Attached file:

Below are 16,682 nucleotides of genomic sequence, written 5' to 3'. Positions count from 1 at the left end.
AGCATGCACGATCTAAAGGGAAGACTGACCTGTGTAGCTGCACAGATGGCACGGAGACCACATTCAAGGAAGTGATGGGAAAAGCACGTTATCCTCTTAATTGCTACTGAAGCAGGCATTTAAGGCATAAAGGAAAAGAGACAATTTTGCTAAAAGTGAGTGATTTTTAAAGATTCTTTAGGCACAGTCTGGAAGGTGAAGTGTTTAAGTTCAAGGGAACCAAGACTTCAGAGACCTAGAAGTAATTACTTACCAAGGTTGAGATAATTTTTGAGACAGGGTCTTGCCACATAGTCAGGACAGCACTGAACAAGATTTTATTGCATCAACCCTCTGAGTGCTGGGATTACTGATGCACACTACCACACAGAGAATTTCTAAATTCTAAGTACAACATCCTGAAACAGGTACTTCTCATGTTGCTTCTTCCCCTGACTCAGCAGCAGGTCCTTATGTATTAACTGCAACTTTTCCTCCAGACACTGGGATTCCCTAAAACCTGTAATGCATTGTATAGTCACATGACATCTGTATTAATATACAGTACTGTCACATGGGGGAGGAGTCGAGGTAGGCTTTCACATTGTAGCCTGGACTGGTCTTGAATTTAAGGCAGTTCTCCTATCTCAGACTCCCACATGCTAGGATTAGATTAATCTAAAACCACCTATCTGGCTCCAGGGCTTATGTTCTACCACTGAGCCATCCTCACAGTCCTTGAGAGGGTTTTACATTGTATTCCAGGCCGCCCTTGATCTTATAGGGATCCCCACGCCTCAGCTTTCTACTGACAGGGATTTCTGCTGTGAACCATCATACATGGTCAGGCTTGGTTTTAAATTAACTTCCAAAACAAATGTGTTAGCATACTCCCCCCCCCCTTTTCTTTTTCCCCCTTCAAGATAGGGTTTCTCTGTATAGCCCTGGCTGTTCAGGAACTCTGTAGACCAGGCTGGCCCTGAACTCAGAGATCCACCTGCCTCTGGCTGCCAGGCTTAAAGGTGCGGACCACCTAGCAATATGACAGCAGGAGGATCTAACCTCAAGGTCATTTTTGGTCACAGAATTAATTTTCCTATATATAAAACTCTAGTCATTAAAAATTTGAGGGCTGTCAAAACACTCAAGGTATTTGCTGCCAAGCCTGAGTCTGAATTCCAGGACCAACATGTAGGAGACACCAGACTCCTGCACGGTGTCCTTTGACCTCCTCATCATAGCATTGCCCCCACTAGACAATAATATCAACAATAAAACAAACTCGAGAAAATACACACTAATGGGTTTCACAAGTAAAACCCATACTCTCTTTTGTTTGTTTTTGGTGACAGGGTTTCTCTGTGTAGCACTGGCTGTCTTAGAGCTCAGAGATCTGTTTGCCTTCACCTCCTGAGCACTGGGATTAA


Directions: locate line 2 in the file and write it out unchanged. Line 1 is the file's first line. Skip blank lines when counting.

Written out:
AGCATGCACGATCTAAAGGGAAGACTGACCTGTGTAGCTGCACAGATGGCACGGAGACCACATTCAAGGAAGTGATGGGAAAAGCACGTTATCCTCTTAATTGCTACTGAAGCAGGCATTTAAGGCATAAAGGAAAAGAGACAATTTTGCTAAAAGTGAGTGATTTTTAAAGATTCTTTAGGCACAGTCTGGAAGGTGAAGTGTTTAAGTTCAAGGGAACCAAGACTTCAGAGACCTAGAAGTAATTACTTACCAAGGTTGAGATAATTTTTGAGACAGGGTCTTGCCACATAGTCAGGACAGCACTGAACAAGATTTTATTGCATCAACCCTCTGAGTGCTGGGATTACTGATGCACACTACCACACAGAGAATTTCTAAATTCTAAGTACAACATCCTGAAACAGGTACTTCTCATGTTGCTTCTTCCCCTGACTCAGCAGCAGGTCCTTATGTATTAACTGCAACTTTTCCTCCAGACACTGGGATTCCCTAAAACCTGTAATGCATTGTATAGTCACATGACATCTGTATTAATATACAGTACTGTCACATGGGGGAGGAGTCGAGGTAGGCTTTCACATTGTAGCCTGGACTGGTCTTGAATTTAAGGCAGTTCTCCTATCTCAGACTCCCACATGCTAGGATTAGATTAATCTAAAACCACCTATCTGGCTCCAGGGCTTATGTTCTACCACTGAGCCATCCTCACAGTCCTTGAGAGGGTTTTACATTGTATTCCAGGCCGCCCTTGATCTTATAGGGATCCCCACGCCTCAGCTTTCTACTGACAGGGATTTCTGCTGTGAACCATCATACATGGTCAGGCTTGGTTTTAAATTAACTTCCAAAACAAATGTGTTAGCATACTCCCCCCCCCCTTTTCTTTTTCCCCCTTCAAGATAGGGTTTCTCTGTATAGCCCTGGCTGTTCAGGAACTCTGTAGACCAGGCTGGCCCTGAACTCAGAGATCCACCTGCCTCTGGCTGCCAGGCTTAAAGGTGCGGACCACCTAGCAATATGACAGCAGGAGGATCTAACCTCAAGGTCATTTTTGGTCACAGAATTAATTTTCCTATATATAAAACTCTAGTCATTAAAAATTTGAGGGCTGTCAAAACACTCAAGGTATTTGCTGCCAAGCCTGAGTCTGAATTCCAGGACCAACATGTAGGAGACACCAGACTCCTGCACGGTGTCCTTTGACCTCCTCATCATAGCATTGCCCCCACTAGACAATAATATCAACAATAAAACAAACTCGAGAAAATACACACTAATGGGTTTCACAAGTAAAACCCATACTCTCTTTTGTTTGTTTTTGGTGACAGGGTTTCTCTGTGTAGCACTGGCTGTCTTAGAGCTCAGAGATCTGTTTGCCTTCACCTCCTGAGCACTGGGATTAA